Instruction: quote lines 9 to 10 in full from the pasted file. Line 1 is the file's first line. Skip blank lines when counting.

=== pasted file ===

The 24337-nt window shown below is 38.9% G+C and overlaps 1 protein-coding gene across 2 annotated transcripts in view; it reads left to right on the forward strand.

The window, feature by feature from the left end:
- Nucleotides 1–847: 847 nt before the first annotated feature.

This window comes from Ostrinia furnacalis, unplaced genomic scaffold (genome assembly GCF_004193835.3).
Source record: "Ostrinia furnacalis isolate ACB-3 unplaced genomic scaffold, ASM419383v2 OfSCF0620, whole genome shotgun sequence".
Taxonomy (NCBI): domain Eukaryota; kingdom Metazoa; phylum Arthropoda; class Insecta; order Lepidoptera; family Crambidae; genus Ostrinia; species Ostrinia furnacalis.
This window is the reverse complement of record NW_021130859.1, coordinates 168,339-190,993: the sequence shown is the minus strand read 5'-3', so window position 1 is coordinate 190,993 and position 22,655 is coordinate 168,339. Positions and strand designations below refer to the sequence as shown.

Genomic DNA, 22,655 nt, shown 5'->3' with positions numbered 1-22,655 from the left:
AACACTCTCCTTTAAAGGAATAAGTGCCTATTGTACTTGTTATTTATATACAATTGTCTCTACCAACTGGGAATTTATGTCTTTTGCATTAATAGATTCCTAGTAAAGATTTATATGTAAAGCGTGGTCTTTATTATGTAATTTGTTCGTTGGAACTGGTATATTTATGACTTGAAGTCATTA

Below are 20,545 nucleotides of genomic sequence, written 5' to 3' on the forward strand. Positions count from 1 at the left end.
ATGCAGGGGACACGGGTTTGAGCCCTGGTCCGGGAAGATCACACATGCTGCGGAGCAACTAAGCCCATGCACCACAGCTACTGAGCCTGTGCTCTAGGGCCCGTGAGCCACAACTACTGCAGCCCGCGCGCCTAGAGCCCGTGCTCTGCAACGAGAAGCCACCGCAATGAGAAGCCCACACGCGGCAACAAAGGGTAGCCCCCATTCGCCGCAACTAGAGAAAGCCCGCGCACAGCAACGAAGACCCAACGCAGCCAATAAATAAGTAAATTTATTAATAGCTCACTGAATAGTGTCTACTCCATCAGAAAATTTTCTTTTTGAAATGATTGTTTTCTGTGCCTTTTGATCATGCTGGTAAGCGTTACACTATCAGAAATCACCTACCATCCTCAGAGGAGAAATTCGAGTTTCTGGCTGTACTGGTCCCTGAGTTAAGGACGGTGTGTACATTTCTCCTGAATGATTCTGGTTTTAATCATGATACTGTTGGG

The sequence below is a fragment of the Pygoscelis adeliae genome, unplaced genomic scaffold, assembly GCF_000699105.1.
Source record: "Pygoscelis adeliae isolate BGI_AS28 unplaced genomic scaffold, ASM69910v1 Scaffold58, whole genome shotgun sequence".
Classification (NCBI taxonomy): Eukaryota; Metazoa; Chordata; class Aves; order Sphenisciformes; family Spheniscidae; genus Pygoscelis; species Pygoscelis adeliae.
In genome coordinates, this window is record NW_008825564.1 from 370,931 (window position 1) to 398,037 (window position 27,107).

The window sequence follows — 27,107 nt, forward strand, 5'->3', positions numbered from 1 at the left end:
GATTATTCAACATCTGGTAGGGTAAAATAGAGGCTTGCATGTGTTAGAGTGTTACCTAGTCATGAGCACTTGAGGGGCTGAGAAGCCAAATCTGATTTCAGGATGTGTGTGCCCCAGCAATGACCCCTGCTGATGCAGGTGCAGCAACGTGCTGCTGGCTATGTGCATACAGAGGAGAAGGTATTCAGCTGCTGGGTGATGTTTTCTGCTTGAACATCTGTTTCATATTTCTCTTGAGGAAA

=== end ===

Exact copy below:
AACACTCTCCTTTAAAGGAATAAGTGCCTATTGTACTTGTTATTTATATACAATTGTCTCTACCAACTGGGAATTTATGTCTTTTGCATTAATAGATTCCTAGTAAAGATTTATATGTAAAGCGTGGTCTTTATTATGTAATTTGTTCGTTGGAACTGGTATATTTATGACTTGAAGTCATTA

Below are 20,545 nucleotides of genomic sequence, written 5' to 3' on the forward strand. Positions count from 1 at the left end.